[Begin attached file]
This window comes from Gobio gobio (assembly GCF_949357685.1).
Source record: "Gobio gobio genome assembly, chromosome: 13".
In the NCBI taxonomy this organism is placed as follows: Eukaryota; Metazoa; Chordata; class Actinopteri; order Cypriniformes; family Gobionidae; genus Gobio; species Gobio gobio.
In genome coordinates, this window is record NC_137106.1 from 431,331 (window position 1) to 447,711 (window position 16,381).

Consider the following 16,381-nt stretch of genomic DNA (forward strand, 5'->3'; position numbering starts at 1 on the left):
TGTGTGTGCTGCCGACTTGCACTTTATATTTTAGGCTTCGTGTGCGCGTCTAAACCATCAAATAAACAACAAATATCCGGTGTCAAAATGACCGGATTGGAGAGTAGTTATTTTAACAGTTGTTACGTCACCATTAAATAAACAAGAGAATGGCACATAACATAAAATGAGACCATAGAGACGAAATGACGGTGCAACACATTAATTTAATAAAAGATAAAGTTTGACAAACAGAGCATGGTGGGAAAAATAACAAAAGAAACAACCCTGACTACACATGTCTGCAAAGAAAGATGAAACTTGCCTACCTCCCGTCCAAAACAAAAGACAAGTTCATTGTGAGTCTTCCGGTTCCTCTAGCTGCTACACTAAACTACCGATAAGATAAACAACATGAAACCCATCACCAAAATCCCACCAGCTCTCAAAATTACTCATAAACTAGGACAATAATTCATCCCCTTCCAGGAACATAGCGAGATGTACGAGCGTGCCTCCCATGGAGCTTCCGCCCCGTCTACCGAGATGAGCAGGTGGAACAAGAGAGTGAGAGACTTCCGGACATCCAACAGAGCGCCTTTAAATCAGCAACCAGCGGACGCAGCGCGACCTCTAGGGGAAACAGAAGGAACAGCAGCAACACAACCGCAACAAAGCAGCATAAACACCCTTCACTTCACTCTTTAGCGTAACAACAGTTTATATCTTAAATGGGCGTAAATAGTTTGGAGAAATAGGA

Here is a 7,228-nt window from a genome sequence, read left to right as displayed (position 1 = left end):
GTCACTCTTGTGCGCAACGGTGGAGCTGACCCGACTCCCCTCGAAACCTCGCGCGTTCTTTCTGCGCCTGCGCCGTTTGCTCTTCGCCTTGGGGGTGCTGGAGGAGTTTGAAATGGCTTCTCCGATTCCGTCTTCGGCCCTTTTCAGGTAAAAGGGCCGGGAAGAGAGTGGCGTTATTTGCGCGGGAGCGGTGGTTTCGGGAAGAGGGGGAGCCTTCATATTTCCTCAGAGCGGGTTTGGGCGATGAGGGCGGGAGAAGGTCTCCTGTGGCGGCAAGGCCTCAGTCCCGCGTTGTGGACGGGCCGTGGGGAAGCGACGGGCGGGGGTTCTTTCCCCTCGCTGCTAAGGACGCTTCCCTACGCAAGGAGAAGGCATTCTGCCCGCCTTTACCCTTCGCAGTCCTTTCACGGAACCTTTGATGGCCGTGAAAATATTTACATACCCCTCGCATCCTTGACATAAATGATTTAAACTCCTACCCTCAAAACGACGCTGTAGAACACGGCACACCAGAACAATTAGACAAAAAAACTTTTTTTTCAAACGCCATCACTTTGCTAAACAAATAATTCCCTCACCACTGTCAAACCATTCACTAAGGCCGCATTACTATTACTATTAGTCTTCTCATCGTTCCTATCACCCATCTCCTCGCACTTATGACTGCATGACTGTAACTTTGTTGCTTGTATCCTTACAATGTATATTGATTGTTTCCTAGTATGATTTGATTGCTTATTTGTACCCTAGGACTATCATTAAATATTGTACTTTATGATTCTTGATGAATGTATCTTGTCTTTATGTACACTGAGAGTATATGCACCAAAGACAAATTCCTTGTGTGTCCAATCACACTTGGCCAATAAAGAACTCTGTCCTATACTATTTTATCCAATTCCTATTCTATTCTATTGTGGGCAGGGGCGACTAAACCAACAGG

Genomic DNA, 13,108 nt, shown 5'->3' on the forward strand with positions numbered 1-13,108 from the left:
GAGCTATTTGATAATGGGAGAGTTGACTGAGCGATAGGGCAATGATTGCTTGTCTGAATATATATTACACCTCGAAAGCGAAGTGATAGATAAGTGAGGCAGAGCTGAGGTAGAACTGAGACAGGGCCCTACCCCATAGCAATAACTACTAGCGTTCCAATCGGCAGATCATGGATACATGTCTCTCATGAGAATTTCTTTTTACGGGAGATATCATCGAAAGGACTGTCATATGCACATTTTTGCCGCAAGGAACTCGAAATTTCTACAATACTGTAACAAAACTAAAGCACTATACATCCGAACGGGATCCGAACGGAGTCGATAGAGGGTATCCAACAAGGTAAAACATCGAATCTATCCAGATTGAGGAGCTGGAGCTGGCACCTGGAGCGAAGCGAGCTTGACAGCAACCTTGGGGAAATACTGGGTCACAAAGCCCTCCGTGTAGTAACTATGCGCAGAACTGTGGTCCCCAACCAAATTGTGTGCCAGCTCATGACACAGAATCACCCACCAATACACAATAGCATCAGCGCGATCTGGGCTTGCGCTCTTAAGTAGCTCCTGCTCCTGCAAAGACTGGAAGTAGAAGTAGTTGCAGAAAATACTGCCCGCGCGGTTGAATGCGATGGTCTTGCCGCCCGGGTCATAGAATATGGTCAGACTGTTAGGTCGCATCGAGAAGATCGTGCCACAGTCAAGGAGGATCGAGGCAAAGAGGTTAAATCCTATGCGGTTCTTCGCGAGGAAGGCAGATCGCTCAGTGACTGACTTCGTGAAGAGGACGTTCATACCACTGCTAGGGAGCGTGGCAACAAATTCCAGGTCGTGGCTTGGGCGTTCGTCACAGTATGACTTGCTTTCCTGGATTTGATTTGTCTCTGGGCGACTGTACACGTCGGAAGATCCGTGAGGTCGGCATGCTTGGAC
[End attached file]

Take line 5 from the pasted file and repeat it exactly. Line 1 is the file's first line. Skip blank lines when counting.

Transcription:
Consider the following 16,381-nt stretch of genomic DNA (forward strand, 5'->3'; position numbering starts at 1 on the left):